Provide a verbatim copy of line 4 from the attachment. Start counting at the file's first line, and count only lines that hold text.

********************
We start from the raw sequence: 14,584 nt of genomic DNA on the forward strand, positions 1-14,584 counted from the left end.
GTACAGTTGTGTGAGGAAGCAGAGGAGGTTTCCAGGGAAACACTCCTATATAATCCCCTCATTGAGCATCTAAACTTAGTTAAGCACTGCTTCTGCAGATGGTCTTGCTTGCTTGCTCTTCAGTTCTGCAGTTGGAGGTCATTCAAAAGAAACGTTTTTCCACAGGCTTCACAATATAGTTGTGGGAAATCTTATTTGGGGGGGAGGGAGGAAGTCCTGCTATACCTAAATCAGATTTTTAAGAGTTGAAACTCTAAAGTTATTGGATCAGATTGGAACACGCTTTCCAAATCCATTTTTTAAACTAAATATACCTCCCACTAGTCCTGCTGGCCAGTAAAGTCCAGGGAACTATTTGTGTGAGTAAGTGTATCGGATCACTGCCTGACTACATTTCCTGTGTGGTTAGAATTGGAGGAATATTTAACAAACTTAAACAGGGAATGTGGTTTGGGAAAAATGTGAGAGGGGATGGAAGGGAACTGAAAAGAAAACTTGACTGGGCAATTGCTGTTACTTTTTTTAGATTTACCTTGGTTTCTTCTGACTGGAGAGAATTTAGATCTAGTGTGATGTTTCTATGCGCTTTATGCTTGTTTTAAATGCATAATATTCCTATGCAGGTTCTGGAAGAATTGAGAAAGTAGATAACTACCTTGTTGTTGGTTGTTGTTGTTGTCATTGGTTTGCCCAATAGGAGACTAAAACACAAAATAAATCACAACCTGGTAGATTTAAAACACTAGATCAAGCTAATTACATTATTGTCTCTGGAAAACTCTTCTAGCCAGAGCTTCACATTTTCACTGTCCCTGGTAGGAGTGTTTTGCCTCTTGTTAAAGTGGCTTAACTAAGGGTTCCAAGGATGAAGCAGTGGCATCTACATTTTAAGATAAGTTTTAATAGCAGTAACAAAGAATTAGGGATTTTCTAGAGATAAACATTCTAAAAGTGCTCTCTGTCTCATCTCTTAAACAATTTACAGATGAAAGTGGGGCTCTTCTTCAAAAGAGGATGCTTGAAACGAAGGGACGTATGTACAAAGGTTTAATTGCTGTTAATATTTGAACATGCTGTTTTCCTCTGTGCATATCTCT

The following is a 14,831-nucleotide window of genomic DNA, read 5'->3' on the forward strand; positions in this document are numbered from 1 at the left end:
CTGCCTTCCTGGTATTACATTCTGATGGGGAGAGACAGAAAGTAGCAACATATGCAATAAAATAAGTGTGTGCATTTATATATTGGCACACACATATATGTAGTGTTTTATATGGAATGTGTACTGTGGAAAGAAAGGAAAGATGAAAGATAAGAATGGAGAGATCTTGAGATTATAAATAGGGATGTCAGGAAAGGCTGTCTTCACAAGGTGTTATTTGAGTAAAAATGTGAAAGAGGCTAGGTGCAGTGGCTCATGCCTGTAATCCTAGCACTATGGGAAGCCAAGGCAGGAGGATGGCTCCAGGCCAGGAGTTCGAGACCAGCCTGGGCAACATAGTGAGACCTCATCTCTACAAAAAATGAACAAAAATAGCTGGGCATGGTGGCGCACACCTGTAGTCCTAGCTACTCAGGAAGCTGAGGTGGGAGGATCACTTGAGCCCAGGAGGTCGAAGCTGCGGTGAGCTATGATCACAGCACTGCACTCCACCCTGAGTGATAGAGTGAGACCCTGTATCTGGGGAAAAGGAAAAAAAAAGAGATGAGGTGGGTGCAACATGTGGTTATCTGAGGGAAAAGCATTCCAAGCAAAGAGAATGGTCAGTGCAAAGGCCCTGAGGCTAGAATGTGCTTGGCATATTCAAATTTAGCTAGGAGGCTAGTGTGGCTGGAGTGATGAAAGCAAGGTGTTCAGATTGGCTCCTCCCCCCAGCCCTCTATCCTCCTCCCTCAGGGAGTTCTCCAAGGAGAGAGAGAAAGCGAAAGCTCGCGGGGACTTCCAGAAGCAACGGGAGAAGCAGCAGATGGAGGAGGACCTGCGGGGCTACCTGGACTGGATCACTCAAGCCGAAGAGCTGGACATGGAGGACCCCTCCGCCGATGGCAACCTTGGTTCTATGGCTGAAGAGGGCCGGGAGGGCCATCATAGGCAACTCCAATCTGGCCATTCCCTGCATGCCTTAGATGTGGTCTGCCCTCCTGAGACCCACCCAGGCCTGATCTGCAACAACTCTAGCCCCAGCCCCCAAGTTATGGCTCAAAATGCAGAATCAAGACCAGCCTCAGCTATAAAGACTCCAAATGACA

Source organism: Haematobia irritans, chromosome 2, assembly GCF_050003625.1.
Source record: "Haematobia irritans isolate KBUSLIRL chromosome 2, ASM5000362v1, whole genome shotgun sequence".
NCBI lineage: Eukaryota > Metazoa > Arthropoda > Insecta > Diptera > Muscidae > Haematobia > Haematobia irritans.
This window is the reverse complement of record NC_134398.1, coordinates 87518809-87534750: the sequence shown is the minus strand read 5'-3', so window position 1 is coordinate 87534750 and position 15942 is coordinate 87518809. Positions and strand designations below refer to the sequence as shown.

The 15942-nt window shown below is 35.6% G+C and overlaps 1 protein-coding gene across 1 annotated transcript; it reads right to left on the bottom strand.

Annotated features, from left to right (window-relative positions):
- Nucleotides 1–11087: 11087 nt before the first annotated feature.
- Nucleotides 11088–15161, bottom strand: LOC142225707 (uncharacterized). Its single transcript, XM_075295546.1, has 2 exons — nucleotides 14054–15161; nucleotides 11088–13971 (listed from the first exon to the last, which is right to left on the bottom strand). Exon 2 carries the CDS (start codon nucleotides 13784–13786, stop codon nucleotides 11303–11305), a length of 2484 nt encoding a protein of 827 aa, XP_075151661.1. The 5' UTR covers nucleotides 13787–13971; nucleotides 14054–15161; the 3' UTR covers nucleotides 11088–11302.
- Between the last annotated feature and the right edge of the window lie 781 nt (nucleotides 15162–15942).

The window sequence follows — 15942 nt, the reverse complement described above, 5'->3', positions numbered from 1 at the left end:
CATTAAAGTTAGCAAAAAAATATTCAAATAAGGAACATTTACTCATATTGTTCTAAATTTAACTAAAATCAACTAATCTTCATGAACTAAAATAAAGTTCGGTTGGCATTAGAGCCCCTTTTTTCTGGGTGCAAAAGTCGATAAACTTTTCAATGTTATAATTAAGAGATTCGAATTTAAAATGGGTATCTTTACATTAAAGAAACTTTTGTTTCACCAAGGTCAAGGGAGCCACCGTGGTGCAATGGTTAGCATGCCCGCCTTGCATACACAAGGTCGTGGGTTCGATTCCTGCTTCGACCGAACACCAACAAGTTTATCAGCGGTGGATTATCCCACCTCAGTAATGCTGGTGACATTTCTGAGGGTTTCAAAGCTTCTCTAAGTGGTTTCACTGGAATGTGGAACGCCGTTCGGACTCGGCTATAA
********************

CTGCCTTCCTGGTATTACATTCTGATGGGGAGAGACAGAAAGTAGCAACATATGCAATAAAATAAGTGTGTGCATTTATATATTGGCACACACATATATGTAGTGTTTTATATGGAATGTGTACTGTGGAAAGAAAGGAAAGATGAAAGATAAGAATGGAGAGATCTTGAGATTATAAATAGGGATGTCAGGAAAGGCTGTCTTCACAAGGTGTTATTTGAGTAAAAATGTGAAAGAGGCTAGGTGCAGTGGCTCATGCCTGTAATCCTAGCACTATGGGAAGCCAAGGCAGGAGGATGGCTCCAGGCCAGGAGTTCGAGACCAGCCTGGGCAACATAGTGAGACCTCATCTCTACAAAAAATGAACAAAAATAGCTGGGCATGGTGGCGCACACCTGTAGTCCTAGCTACTCAGGAAGCTGAGGTGGGAGGATCACTTGAGCCCAGGAGGTCGAAGCTGCGGTGAGCTATGATCACAGCACTGCACTCCACCCTGAGTGATAGAGTGAGACCCTGTATCTGGGGAAAAGGAAAAAAAAAGAGATGAGGTGGGTGCAACATGTGGTTATCTGAGGGAAAAGCATTCCAAGCAAAGAGAATGGTCAGTGCAAAGGCCCTGAGGCTAGAATGTGCTTGGCATATTCAAATTTAGCTAGGAGGCTAGTGTGGCTGGAGTGATGAAAGCAAGGTGTTCAGATTGGCTCCTCCCCCCAGCCCTCTATCCTCCTCCCTCAGGGAGTTCTCCAAGGAGAGAGAGAAAGCGAAAGCTCGCGGGGACTTCCAGAAGCAACGGGAGAAGCAGCAGATGGAGGAGGACCTGCGGGGCTACCTGGACTGGATCACTCAAGCCGAAGAGCTGGACATGGAGGACCCCTCCGCCGATGGCAACCTTGGTTCTATGGCTGAAGAGGGCCGGGAGGGCCATCATAGGCAACTCCAATCTGGCCATTCCCTGCATGCCTTAGATGTGGTCTGCCCTCCTGAGACCCACCCAGGCCTGATCTGCAACAACTCTAGCCCCAGCCCCCAAGTTATGGCTCAAAATGCAGAATCAAGACCAGCCTCAGCTATAAAGACTCCAAATGACA